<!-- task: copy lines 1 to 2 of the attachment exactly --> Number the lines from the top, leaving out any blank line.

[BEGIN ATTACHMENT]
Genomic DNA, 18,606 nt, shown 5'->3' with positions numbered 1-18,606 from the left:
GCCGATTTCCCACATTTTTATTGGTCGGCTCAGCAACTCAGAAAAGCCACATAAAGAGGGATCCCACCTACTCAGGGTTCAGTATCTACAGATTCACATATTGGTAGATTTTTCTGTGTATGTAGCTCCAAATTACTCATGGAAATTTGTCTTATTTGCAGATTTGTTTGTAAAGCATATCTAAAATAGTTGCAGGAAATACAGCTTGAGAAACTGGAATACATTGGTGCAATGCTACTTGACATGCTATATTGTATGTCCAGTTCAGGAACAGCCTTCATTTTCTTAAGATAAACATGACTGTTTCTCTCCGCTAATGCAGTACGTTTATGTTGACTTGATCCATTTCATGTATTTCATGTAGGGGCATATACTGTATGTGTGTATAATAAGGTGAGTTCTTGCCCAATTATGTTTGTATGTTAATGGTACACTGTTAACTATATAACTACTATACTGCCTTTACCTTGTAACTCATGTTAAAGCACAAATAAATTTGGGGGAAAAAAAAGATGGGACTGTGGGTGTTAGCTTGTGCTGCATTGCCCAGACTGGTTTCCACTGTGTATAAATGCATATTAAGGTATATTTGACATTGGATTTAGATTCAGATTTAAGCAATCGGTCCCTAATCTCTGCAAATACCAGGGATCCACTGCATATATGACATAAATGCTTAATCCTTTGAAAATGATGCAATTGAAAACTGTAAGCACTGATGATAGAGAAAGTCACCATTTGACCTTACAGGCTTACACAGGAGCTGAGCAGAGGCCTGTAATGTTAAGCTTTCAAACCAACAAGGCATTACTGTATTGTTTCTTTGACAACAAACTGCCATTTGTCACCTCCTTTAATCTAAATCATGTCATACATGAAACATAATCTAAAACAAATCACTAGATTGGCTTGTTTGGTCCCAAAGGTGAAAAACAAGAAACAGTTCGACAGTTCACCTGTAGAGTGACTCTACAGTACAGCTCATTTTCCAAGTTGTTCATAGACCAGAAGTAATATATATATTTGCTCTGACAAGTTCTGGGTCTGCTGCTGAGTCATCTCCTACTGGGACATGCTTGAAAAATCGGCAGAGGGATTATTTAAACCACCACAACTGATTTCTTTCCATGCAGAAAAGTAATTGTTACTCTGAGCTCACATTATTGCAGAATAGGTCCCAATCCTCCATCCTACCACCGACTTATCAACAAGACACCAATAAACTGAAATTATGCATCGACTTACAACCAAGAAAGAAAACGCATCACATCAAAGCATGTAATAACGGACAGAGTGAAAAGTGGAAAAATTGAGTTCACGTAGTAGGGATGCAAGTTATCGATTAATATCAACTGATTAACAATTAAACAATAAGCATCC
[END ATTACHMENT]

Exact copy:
Genomic DNA, 18,606 nt, shown 5'->3' with positions numbered 1-18,606 from the left:
GCCGATTTCCCACATTTTTATTGGTCGGCTCAGCAACTCAGAAAAGCCACATAAAGAGGGATCCCACCTACTCAGGGTTCAGTATCTACAGATTCACATATTGGTAGATTTTTCTGTGTATGTAGCTCCAAATTACTCATGGAAATTTGTCTTATTTGCAGATTTGTTTGTAAAGCATATCTAAAATAGTTGCAGGAAATACAGCTTGAGAAACTGGAATACATTGGTGCAATGCTACTTGACATGCTATATTGTATGTCCAGTTCAGGAACAGCCTTCATTTTCTTAAGATAAACATGACTGTTTCTCTCCGCTAATGCAGTACGTTTATGTTGACTTGATCCATTTCATGTATTTCATGTAGGGGCATATACTGTATGTGTGTATAATAAGGTGAGTTCTTGCCCAATTATGTTTGTATGTTAATGGTACACTGTTAACTATATAACTACTATACTGCCTTTACCTTGTAACTCATGTTAAAGCACAAATAAATTTGGGGGAAAAAAAAGATGGGACTGTGGGTGTTAGCTTGTGCTGCATTGCCCAGACTGGTTTCCACTGTGTATAAATGCATATTAAGGTATATTTGACATTGGATTTAGATTCAGATTTAAGCAATCGGTCCCTAATCTCTGCAAATACCAGGGATCCACTGCATATATGACATAAATGCTTAATCCTTTGAAAATGATGCAATTGAAAACTGTAAGCACTGATGATAGAGAAAGTCACCATTTGACCTTACAGGCTTACACAGGAGCTGAGCAGAGGCCTGTAATGTTAAGCTTTCAAACCAACAAGGCATTACTGTATTGTTTCTTTGACAACAAACTGCCATTTGTCACCTCCTTTAATCTAAATCATGTCATACATGAAACATAATCTAAAACAAATCACTAGATTGGCTTGTTTGGTCCCAAAGGTGAAAAACAAGAAACAGTTCGACAGTTCACCTGTAGAGTGACTCTACAGTACAGCTCATTTTCCAAGTTGTTCATAGACCAGAAGTAATATATATATTTGCTCTGACAAGTTCTGGGTCTGCTGCTGAGTCATCTCCTACTGGGACATGCTTGAAAAATCGGCAGAGGGATTATTTAAACCACCACAACTGATTTCTTTCCATGCAGAAAAGTAATTGTTACTCTGAGCTCACATTATTGCAGAATAGGTCCCAATCCTCCATCCTACCACCGACTTATCAACAAGACACCAATAAACTGAAATTATGCATCGACTTACAACCAAGAAAGAAAACGCATCACATCAAAGCATGTAATAACGGACAGAGTGAAAAGTGGAAAAATTGAGTTCACGTAGTAGGGATGCAAGTTATCGATTAATATCAACTGATTAACAATTAAACAATAAGCATCC